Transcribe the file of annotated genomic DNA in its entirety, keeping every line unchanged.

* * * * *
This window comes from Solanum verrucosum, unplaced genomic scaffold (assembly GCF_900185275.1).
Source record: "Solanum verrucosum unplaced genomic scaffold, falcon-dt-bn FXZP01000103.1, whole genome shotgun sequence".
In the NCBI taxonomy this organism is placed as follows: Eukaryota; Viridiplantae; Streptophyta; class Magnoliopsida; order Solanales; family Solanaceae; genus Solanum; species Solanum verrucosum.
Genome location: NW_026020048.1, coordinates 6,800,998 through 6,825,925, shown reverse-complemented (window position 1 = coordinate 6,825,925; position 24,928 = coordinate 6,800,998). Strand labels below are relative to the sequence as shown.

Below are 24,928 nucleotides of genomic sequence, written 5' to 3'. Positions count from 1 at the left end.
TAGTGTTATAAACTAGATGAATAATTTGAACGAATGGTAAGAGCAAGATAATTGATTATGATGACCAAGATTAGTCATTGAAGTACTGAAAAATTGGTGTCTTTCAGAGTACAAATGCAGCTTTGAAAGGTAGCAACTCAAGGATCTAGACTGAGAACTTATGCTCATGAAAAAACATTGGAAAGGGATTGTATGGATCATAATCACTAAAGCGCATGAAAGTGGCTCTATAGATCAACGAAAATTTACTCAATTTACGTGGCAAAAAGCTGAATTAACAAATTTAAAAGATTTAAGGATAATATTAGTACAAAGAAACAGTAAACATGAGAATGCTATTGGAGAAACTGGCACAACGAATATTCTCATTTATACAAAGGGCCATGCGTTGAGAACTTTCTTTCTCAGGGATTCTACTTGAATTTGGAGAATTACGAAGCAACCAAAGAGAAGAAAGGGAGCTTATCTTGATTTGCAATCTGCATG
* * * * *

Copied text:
This window comes from Solanum verrucosum, unplaced genomic scaffold (assembly GCF_900185275.1).
Source record: "Solanum verrucosum unplaced genomic scaffold, falcon-dt-bn FXZP01000103.1, whole genome shotgun sequence".
In the NCBI taxonomy this organism is placed as follows: Eukaryota; Viridiplantae; Streptophyta; class Magnoliopsida; order Solanales; family Solanaceae; genus Solanum; species Solanum verrucosum.
Genome location: NW_026020048.1, coordinates 6,800,998 through 6,825,925, shown reverse-complemented (window position 1 = coordinate 6,825,925; position 24,928 = coordinate 6,800,998). Strand labels below are relative to the sequence as shown.

Below are 24,928 nucleotides of genomic sequence, written 5' to 3'. Positions count from 1 at the left end.
TAGTGTTATAAACTAGATGAATAATTTGAACGAATGGTAAGAGCAAGATAATTGATTATGATGACCAAGATTAGTCATTGAAGTACTGAAAAATTGGTGTCTTTCAGAGTACAAATGCAGCTTTGAAAGGTAGCAACTCAAGGATCTAGACTGAGAACTTATGCTCATGAAAAAACATTGGAAAGGGATTGTATGGATCATAATCACTAAAGCGCATGAAAGTGGCTCTATAGATCAACGAAAATTTACTCAATTTACGTGGCAAAAAGCTGAATTAACAAATTTAAAAGATTTAAGGATAATATTAGTACAAAGAAACAGTAAACATGAGAATGCTATTGGAGAAACTGGCACAACGAATATTCTCATTTATACAAAGGGCCATGCGTTGAGAACTTTCTTTCTCAGGGATTCTACTTGAATTTGGAGAATTACGAAGCAACCAAAGAGAAGAAAGGGAGCTTATCTTGATTTGCAATCTGCATG